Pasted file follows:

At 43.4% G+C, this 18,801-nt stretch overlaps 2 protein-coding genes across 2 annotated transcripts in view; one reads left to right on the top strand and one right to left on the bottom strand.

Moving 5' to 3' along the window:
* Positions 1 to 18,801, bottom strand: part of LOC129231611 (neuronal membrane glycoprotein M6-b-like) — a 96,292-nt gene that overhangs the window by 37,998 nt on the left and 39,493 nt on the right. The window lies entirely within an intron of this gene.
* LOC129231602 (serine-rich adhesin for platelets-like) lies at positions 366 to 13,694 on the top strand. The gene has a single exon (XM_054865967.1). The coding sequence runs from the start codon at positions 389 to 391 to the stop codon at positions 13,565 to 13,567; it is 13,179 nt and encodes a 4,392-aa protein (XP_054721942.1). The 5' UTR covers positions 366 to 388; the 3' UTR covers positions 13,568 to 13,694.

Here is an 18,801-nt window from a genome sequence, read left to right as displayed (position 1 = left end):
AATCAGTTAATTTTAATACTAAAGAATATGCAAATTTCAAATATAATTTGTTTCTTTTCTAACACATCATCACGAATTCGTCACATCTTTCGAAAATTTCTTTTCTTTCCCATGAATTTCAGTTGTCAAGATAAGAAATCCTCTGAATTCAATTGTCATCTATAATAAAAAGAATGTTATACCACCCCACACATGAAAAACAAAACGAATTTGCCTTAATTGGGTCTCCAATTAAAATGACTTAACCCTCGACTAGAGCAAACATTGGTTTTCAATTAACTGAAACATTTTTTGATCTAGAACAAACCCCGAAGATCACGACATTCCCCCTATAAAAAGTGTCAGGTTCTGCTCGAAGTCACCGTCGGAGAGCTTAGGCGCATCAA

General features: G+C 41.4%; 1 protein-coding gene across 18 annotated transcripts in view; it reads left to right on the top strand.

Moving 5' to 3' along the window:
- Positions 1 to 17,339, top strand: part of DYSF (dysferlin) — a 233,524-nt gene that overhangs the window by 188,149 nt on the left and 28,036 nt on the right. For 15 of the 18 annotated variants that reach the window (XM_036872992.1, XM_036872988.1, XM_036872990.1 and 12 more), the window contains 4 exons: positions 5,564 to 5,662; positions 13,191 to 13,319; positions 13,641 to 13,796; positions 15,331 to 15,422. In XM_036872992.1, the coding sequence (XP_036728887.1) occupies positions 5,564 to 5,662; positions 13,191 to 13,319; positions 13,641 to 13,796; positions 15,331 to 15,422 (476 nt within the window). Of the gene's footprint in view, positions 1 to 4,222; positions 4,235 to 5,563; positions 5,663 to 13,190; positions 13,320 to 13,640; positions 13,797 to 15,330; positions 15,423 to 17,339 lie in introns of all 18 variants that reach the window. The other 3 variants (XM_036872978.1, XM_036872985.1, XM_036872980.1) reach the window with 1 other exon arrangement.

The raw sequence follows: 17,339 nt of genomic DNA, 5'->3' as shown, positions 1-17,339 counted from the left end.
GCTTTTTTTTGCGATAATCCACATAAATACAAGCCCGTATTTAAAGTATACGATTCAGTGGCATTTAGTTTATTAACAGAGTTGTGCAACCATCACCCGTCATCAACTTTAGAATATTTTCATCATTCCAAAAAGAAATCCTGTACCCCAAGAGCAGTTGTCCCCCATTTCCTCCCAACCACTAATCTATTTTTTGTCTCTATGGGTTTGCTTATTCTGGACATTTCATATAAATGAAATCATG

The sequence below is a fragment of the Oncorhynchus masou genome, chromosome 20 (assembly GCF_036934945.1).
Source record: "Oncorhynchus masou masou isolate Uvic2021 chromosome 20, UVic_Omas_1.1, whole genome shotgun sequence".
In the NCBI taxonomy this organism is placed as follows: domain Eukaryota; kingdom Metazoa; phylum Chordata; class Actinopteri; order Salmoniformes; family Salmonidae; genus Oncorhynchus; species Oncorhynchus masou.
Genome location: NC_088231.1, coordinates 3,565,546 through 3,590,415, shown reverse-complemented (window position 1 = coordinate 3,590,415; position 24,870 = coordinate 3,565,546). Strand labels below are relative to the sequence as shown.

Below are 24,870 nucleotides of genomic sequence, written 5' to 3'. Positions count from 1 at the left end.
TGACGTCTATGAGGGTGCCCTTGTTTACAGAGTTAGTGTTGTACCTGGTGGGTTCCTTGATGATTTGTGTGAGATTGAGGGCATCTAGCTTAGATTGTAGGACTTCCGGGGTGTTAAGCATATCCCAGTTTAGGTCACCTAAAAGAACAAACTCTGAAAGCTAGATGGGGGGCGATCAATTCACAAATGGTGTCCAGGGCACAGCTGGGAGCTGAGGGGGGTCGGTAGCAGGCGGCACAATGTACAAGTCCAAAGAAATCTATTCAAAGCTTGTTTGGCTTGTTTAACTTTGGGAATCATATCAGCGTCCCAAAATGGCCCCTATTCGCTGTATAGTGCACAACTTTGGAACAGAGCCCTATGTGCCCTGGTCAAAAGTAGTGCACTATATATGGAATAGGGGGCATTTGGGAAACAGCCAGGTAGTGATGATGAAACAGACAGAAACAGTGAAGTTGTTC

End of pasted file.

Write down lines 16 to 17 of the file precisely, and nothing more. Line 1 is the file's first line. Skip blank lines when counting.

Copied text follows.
Below are 24,870 nucleotides of genomic sequence, written 5' to 3'. Positions count from 1 at the left end.
TGACGTCTATGAGGGTGCCCTTGTTTACAGAGTTAGTGTTGTACCTGGTGGGTTCCTTGATGATTTGTGTGAGATTGAGGGCATCTAGCTTAGATTGTAGGACTTCCGGGGTGTTAAGCATATCCCAGTTTAGGTCACCTAAAAGAACAAACTCTGAAAGCTAGATGGGGGGCGATCAATTCACAAATGGTGTCCAGGGCACAGCTGGGAGCTGAGGGGGGTCGGTAGCAGGCGGCACAATGTACAAGTCCAAAGAAATCTATTCAAAGCTTGTTTGGCTTGTTTAACTTTGGGAATCATATCAGCGTCCCAAAATGGCCCCTATTCGCTGTATAGTGCACAACTTTGGAACAGAGCCCTATGTGCCCTGGTCAAAAGTAGTGCACTATATATGGAATAGGGGGCATTTGGGAAACAGCCAGGTAGTGATGATGAAACAGACAGAAACAGTGAAGTTGTTC